The well known expression “Potemkin villages” is the translation of the Russian phrase “Potyomkinskiye derevni”. It was originally used to describe fake settlements, decorations built only to impress. Grigory Potemkin erected those decorations along the banks of the Dnieper River during the travel of Empress Catherine II to Crimea in 1787 in order to make her believe that the country prospers.
It is hard to believe but the Potemkin tradition is still alive in Russia.
This November the town of Suzdal (Population: 10,535) was expecting a visit of Vladimir Putin, who planned to participate in the meeting of the local Russian authorities that was held in the town. Putin hadn’t arrived, but the town was decorated properly to meet the national leader.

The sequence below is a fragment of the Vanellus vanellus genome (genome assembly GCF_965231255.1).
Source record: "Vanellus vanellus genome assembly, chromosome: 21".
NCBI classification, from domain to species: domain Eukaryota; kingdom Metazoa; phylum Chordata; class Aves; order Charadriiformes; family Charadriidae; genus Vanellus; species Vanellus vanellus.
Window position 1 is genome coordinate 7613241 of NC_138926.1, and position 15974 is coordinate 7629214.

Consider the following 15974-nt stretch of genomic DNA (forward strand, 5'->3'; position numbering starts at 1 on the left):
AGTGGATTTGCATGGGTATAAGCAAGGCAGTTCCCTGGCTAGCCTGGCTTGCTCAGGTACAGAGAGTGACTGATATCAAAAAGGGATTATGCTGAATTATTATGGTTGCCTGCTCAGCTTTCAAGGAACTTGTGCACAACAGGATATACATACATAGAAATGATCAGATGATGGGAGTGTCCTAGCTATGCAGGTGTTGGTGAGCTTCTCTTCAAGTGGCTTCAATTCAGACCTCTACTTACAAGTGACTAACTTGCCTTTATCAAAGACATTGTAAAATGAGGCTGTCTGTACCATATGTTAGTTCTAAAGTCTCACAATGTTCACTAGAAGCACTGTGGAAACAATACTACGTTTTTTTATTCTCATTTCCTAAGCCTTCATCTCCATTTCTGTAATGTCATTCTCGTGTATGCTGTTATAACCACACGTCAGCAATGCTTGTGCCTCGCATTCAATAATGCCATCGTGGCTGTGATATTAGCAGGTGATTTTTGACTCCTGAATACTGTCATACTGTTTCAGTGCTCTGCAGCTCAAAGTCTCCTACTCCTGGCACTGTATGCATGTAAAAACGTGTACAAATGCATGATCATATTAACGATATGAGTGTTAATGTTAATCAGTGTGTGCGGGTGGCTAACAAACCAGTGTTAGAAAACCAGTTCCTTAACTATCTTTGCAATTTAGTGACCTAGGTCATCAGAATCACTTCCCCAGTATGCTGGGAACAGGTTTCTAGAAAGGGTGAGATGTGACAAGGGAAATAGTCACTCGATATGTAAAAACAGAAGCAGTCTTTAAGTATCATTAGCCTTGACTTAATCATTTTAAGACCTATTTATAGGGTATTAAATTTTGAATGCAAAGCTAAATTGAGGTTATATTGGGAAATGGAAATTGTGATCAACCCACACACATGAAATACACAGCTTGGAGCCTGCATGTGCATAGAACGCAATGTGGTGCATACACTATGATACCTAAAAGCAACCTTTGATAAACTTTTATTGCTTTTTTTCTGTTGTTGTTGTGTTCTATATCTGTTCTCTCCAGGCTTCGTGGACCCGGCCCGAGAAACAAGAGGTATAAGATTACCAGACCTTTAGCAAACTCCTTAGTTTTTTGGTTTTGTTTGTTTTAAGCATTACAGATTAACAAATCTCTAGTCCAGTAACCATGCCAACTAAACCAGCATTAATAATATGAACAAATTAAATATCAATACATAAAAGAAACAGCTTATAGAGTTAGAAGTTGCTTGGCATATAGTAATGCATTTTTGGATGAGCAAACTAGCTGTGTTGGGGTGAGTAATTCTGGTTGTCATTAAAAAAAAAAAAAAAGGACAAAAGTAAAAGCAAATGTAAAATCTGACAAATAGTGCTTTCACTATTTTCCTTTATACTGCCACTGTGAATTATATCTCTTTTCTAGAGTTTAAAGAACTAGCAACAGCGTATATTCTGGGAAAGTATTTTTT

Suzdal is an ancient Russian town full of tourists’ attractions.
But it’s residential districts do not look that attractive.
So all the facades of the ruins along the streets, where Putin’s car was expected to move, were covered with banners, carrying painted imitations of walls with windows, pot flowers in the windowsills and other signs of happy life. Here are some examples.
A typical Suzdal house.
Close up of the banner on its street façade.
That is the street facade of a building.
That is the same building’s back view.
One more example.
By some estimations fixing or demolishing these ruins would be much cheaper then painting decorative banners to hide them. Probably to some Russian autocrats it is more important to follow ancient traditions.